This employee group is often underutilized when communicating companywide changes—employee benefits included. Treat your managers as extensions of your benefits teams and keep them apprised of any benefits changes on the horizon. You may also want to consider providing them with key messaging and positioning statements, or tip sheets that will help them address employee questions or fears head-on.
2. What will happen to my benefits?
Instead of just focusing on what’s changing, use this opportunity to reinforce the value of your company’s benefits. Reaffirm that your company cares about employees by promoting EAP programs and counseling that help them identify and manage stress, along with wellness benefits like preventive care, exercise, and better nutrition to increase resiliency. You can also give employees a sense of control by reaffirming the financial protections offered by their health care and retirement benefits.
3. What’s going to happen next?
Be honest. It’s okay to tell employees what you don’t know, along with what you do know, as long as you’re authentic. The Benz/Quantum 2014 Health and Engagement Survey confirmed that employees want leaders who are straight shooters—people who tell the truth, even if the information is negative. Be clear about what’s coming, what it means for employees, and what steps they need to take, if any.
Let your metrics lead the way
During times of change, employees turn to their benefits. Anticipate their needs with a pulse check on the data you already have, and promote benefits that can help employees manage stress and increase their resiliency.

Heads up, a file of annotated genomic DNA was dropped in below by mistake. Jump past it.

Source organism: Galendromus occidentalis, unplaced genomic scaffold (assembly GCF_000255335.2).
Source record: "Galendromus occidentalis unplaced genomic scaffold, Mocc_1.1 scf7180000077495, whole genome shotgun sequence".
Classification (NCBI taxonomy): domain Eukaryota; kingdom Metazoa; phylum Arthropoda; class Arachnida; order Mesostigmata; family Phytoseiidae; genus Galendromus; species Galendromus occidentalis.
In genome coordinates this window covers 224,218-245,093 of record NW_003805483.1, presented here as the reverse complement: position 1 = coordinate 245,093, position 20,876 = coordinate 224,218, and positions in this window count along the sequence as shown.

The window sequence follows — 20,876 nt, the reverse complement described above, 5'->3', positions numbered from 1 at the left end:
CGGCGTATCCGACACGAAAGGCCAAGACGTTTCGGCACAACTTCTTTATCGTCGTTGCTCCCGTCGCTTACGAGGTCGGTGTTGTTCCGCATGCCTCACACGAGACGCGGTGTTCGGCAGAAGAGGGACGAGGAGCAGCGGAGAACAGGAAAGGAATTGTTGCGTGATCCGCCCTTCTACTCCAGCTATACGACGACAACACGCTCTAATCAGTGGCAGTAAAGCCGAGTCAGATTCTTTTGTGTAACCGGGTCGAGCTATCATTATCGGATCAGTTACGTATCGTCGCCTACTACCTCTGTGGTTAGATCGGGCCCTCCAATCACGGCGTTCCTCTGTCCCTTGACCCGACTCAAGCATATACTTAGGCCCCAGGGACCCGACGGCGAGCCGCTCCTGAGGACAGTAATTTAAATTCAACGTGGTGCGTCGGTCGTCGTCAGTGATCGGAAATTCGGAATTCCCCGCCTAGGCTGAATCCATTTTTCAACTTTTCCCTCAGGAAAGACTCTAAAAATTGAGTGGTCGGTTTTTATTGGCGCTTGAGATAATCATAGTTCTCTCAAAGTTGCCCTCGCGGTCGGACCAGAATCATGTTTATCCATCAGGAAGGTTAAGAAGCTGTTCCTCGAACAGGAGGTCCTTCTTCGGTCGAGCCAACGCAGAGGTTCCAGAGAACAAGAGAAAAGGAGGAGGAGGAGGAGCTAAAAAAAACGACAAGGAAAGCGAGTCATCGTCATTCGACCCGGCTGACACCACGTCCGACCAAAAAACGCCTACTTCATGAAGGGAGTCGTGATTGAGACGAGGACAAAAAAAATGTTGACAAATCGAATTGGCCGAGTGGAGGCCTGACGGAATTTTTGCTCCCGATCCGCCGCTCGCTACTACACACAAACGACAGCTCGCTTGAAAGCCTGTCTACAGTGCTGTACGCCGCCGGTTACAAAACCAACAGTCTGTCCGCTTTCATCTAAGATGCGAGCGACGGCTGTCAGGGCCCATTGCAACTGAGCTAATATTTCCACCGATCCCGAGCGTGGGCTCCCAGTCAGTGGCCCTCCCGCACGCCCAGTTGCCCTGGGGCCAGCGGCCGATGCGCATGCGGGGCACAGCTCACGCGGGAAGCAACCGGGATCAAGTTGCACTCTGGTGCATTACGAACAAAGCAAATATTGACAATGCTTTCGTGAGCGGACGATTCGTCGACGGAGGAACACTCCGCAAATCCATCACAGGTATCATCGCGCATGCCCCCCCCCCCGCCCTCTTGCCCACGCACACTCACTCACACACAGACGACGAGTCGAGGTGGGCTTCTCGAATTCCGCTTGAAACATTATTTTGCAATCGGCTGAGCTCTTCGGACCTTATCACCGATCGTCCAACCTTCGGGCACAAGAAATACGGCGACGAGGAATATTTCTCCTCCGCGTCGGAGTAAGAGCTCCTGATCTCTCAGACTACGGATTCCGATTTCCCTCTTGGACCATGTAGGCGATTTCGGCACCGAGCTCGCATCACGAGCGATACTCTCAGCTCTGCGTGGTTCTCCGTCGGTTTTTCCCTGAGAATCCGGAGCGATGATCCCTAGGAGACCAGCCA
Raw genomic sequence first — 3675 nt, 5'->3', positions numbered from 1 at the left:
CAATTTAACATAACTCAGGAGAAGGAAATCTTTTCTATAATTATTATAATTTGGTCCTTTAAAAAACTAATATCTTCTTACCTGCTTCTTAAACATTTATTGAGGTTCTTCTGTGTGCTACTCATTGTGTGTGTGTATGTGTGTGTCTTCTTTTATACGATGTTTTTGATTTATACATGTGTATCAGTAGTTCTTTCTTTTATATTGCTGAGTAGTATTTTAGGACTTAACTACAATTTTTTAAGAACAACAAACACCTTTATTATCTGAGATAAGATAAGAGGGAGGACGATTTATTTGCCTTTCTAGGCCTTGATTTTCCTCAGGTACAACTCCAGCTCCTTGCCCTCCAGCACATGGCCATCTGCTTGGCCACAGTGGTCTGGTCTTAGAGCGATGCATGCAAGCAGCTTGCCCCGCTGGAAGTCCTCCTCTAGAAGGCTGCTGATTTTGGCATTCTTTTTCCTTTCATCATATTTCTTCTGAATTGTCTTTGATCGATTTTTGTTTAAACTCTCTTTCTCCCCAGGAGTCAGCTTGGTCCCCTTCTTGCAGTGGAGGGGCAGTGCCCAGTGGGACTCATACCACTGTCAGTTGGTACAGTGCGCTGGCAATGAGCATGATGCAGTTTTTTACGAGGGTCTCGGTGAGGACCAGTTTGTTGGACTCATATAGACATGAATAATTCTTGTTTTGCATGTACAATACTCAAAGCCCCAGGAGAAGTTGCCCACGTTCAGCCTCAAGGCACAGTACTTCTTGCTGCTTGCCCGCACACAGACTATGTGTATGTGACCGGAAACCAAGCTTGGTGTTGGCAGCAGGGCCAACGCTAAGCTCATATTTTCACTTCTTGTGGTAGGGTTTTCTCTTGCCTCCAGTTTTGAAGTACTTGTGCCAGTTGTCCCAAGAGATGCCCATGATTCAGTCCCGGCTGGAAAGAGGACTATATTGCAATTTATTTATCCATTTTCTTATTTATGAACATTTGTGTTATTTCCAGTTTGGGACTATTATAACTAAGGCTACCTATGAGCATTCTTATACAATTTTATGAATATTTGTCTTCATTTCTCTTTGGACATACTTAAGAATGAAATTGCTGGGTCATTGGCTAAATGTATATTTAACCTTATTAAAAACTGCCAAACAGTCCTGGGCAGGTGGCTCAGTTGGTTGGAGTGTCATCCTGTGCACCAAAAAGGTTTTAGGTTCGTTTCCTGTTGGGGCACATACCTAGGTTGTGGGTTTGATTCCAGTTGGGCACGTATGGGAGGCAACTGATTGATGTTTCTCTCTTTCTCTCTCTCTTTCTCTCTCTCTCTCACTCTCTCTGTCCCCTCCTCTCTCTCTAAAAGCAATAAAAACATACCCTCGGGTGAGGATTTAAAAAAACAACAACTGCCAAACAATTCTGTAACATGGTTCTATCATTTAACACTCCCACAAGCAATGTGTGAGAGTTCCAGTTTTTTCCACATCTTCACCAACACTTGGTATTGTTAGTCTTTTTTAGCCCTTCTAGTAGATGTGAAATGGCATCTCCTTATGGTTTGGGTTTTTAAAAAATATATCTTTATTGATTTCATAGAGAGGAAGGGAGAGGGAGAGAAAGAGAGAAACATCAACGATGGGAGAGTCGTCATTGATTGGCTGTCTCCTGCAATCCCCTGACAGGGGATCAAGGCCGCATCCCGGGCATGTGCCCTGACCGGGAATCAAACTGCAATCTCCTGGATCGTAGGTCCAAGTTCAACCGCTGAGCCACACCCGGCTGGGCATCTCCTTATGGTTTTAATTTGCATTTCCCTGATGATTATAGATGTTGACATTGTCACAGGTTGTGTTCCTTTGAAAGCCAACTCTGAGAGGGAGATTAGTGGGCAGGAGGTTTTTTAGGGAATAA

Be sure you monitor these key metrics when you create your change management communications strategy:
- Web traffic and search terms—Have certain topics seen an increase in traffic on your employee benefits website or intranet? What are the most common search terms?
- Benefits claims—Are specific health care or behavioral health claims trending upward?
- 401(k) loans—Are you seeing an increase in loans within the 401(k) plan?
Fluctuations in these numbers can tell you if employees are disengaged, stressed, and/or panicking financially and emotionally because they’re feeling uncertain about their future. By examining these data points, you’ll know where you need to focus your communications efforts to ensure the success of your merger or acquisition.